Disclaimers: Blah, blah, blah, you know the deal.
Summary: Only Boone got to see Shannon in her moments of vulnerability. And even then they were few and far between.
He remembered his mother calling to him.
“Boone, come here!”
The house was bigger than his. He was surprised. He thought he lived in the biggest house in the world, but this house was at least twice the size of his. He felt a stab of jealousy at whoever owned the larger-than-life house.
He walked over to his mother who was standing with a very tall man and a little blond girl. “Boone,” his mother said, “this is Shannon.” She motioned to the little blond girl, who looked up at Boone with big, untrusting eyes.
“Sweetheart, why don’t you go play with Shannon so that Richard and I can talk, okay?” his mother asked him sweetly, talking to him like he was a baby.
Boone nodded, knowing that fighting would do no good.
“Shannon, why don’t you show Boone your room?” the tall man said to the little blond girl.
The girl continued to look up at Boone with the same untrusting expression on her face, but she held out her hand and Boone took it. “Come on,” she said impatiently.
Boone let the little girl drag him into the house as he looked back at his mother and the tall man, who had already forgotten the children and were headed toward the back yard.
The girl lead Boone up the steps and into a very large room, which was painted pink and had a very large bed.
“This is my room,” the little girl exclaimed, climbing onto the bed and jumping up and down on it.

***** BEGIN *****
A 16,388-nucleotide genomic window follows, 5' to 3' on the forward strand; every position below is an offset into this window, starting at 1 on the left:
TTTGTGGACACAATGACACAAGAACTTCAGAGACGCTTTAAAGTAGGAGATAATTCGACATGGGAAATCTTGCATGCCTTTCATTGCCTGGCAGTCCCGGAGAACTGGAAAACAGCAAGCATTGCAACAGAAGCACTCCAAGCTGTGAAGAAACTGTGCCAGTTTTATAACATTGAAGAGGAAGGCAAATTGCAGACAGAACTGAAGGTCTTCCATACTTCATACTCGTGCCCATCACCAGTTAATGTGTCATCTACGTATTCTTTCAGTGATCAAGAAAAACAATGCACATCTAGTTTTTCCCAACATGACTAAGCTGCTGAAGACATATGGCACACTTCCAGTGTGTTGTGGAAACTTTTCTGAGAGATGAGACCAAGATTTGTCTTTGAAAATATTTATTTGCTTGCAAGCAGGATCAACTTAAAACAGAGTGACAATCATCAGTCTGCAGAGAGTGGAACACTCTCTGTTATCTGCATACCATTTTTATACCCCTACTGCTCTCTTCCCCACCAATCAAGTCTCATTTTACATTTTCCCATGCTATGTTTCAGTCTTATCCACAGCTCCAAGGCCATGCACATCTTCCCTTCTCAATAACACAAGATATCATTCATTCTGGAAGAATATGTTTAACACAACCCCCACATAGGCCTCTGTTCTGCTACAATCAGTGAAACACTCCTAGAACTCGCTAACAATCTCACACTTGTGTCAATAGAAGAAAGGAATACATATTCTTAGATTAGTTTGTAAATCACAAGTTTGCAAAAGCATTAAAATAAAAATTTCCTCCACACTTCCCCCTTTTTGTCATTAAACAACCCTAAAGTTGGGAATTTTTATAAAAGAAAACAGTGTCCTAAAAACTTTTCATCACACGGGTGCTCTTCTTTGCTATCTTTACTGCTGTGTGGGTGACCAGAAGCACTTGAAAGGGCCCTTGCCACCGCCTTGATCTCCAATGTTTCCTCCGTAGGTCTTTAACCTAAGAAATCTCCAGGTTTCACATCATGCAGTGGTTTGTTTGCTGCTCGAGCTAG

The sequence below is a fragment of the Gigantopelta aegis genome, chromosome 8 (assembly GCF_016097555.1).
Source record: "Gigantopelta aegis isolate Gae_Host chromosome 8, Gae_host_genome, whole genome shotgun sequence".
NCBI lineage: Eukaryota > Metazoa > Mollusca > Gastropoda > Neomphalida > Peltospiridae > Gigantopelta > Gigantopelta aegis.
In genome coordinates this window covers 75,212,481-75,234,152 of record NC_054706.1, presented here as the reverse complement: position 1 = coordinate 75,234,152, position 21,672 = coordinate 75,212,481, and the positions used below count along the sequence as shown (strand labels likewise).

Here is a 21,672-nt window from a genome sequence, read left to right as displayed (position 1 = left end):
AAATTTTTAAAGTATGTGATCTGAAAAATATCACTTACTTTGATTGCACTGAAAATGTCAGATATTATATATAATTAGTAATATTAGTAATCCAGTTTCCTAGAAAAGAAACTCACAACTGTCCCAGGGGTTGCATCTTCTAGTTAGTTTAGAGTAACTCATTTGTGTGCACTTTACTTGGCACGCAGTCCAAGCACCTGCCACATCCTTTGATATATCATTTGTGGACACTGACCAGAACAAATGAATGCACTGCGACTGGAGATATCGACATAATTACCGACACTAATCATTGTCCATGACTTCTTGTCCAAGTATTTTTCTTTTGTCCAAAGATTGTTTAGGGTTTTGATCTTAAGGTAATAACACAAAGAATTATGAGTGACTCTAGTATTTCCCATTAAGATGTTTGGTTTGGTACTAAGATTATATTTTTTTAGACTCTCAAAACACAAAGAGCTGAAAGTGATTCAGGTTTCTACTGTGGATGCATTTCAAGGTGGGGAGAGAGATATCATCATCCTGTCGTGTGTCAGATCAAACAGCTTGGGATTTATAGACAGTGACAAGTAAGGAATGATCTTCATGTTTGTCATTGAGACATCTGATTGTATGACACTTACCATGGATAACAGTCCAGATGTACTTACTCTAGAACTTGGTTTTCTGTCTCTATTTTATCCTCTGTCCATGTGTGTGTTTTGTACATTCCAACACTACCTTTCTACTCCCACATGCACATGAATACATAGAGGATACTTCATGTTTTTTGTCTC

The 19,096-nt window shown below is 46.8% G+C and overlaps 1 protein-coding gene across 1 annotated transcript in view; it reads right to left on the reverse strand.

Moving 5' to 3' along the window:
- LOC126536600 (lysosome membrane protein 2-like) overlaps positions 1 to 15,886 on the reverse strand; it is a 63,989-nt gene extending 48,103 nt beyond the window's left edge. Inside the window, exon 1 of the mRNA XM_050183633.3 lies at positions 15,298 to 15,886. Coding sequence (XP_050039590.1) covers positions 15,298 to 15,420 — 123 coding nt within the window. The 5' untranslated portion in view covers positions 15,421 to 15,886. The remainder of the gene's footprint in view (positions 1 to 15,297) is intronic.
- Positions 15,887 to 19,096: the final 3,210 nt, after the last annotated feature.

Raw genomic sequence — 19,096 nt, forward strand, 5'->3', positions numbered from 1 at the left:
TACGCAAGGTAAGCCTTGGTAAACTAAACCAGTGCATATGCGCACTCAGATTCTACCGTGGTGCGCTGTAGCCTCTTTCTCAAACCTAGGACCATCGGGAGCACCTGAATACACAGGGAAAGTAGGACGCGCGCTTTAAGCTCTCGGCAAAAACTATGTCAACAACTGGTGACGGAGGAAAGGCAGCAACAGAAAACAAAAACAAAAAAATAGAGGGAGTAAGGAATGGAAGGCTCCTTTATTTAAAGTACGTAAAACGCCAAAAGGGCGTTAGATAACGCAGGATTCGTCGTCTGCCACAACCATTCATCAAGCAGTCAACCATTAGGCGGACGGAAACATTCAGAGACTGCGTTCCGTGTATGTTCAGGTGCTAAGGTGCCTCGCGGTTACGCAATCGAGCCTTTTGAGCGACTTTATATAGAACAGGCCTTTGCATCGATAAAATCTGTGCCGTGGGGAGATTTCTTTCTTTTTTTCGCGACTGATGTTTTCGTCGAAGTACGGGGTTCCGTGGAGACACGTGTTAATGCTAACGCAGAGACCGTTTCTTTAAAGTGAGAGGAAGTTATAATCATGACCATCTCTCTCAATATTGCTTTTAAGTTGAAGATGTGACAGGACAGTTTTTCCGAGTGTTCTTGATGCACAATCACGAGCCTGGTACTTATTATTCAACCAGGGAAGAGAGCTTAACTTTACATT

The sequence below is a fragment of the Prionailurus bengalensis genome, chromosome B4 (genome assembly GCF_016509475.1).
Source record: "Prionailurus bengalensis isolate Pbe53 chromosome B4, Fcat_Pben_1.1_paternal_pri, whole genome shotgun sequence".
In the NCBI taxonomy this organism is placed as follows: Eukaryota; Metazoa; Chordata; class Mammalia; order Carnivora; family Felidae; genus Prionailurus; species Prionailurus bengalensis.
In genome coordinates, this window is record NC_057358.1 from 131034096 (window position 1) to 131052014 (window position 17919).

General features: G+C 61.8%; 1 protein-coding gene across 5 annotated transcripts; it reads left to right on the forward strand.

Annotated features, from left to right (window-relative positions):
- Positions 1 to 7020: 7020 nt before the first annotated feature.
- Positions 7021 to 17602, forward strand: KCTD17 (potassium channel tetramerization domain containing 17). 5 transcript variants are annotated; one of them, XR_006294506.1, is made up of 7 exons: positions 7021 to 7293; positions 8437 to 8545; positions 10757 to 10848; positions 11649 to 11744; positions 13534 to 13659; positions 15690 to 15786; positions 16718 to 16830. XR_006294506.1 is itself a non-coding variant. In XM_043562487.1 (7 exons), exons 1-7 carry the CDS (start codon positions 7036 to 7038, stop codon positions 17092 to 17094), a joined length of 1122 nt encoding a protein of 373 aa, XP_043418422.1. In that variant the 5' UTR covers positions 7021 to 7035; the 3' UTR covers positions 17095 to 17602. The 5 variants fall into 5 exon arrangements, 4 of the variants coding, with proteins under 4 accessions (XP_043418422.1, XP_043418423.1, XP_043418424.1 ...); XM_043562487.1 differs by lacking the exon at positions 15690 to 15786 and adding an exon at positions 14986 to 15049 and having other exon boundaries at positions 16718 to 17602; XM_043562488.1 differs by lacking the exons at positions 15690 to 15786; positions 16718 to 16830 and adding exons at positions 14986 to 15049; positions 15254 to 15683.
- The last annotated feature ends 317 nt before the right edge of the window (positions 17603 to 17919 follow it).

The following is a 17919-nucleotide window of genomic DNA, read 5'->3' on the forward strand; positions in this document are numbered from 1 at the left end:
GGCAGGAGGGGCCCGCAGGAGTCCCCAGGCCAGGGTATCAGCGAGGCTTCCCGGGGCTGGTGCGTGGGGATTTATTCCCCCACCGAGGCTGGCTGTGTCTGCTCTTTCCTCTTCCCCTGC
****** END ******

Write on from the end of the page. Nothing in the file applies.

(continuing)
“You shouldn’t do that, Sharon.” Boone told her.
“Shannon,” the girl said, still jumping.
“My name isn’t Sharon, it’s Shannon.”
“Right, sorry. Anyway, you should stop jumping on the bed.”
“Why?” Shannon said.
“Because you could hurt yourself.”
“I don’t care.” Shannon retorted, as if she had had the argument before.
Boone just shrugged. It’s not like he’d be seeing much more of Shannon. His mother’s relationships didn’t last long.
Almost as if reading his mind, Shannon said, “Your mommy’s gonna marry my daddy.”
“Huh?” Boone questioned, caught off guard by the statement and confused.
“I heard my daddy talking on the phone to my grandma and he said he was getting married.” Shannon was still jumping on the bed.
“Well, how do you know he’s marrying my mom?”
“Because he told me I was getting a new brother named Boone.”
Boone digested this information. How could his mother not tell him what was happening? He felt betrayed, and annoyed that this little brat knew things before him.
He was pulled out of his thoughts by the sound of a loud thud. He looked up to see Shannon laying in a heap on the floor. Eyes wide, she looked up at him and started to cry.
Boone went into survivor mode. He rushed to Shannon’s side, checking to make sure there was no blood. “Are you okay?” he asked, gathering the girl’s light body into his arms.
She didn’t answer him, she just continued to cry. “Hold on,” Boone said. “I’m gonna get your dad.”